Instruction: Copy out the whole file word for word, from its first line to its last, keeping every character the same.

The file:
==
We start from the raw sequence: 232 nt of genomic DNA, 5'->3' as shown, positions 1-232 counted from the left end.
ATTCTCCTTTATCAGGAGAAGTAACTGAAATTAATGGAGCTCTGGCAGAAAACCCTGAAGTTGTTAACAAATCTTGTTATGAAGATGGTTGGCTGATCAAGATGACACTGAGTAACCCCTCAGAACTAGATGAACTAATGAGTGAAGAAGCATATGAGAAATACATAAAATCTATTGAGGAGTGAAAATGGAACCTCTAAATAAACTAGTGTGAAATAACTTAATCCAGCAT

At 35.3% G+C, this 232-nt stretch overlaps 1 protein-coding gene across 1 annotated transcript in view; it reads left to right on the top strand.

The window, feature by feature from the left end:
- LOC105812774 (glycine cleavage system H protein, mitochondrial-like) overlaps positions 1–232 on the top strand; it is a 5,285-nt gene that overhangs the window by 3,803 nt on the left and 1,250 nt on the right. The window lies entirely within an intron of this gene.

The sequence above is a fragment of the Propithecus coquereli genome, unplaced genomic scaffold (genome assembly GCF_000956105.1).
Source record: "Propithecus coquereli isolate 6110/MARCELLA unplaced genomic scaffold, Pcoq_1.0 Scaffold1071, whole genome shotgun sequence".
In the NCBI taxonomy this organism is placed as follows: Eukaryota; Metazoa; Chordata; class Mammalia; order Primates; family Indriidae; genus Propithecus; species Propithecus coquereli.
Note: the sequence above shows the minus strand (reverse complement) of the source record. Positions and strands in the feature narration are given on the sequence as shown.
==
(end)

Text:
We start from the raw sequence: 232 nt of genomic DNA, 5'->3' as shown, positions 1-232 counted from the left end.
ATTCTCCTTTATCAGGAGAAGTAACTGAAATTAATGGAGCTCTGGCAGAAAACCCTGAAGTTGTTAACAAATCTTGTTATGAAGATGGTTGGCTGATCAAGATGACACTGAGTAACCCCTCAGAACTAGATGAACTAATGAGTGAAGAAGCATATGAGAAATACATAAAATCTATTGAGGAGTGAAAATGGAACCTCTAAATAAACTAGTGTGAAATAACTTAATCCAGCAT

At 35.3% G+C, this 232-nt stretch overlaps 1 protein-coding gene across 1 annotated transcript in view; it reads left to right on the top strand.

The window, feature by feature from the left end:
- LOC105812774 (glycine cleavage system H protein, mitochondrial-like) overlaps positions 1–232 on the top strand; it is a 5,285-nt gene that overhangs the window by 3,803 nt on the left and 1,250 nt on the right. The window lies entirely within an intron of this gene.

The sequence above is a fragment of the Propithecus coquereli genome, unplaced genomic scaffold (genome assembly GCF_000956105.1).
Source record: "Propithecus coquereli isolate 6110/MARCELLA unplaced genomic scaffold, Pcoq_1.0 Scaffold1071, whole genome shotgun sequence".
In the NCBI taxonomy this organism is placed as follows: Eukaryota; Metazoa; Chordata; class Mammalia; order Primates; family Indriidae; genus Propithecus; species Propithecus coquereli.
Note: the sequence above shows the minus strand (reverse complement) of the source record. Positions and strands in the feature narration are given on the sequence as shown.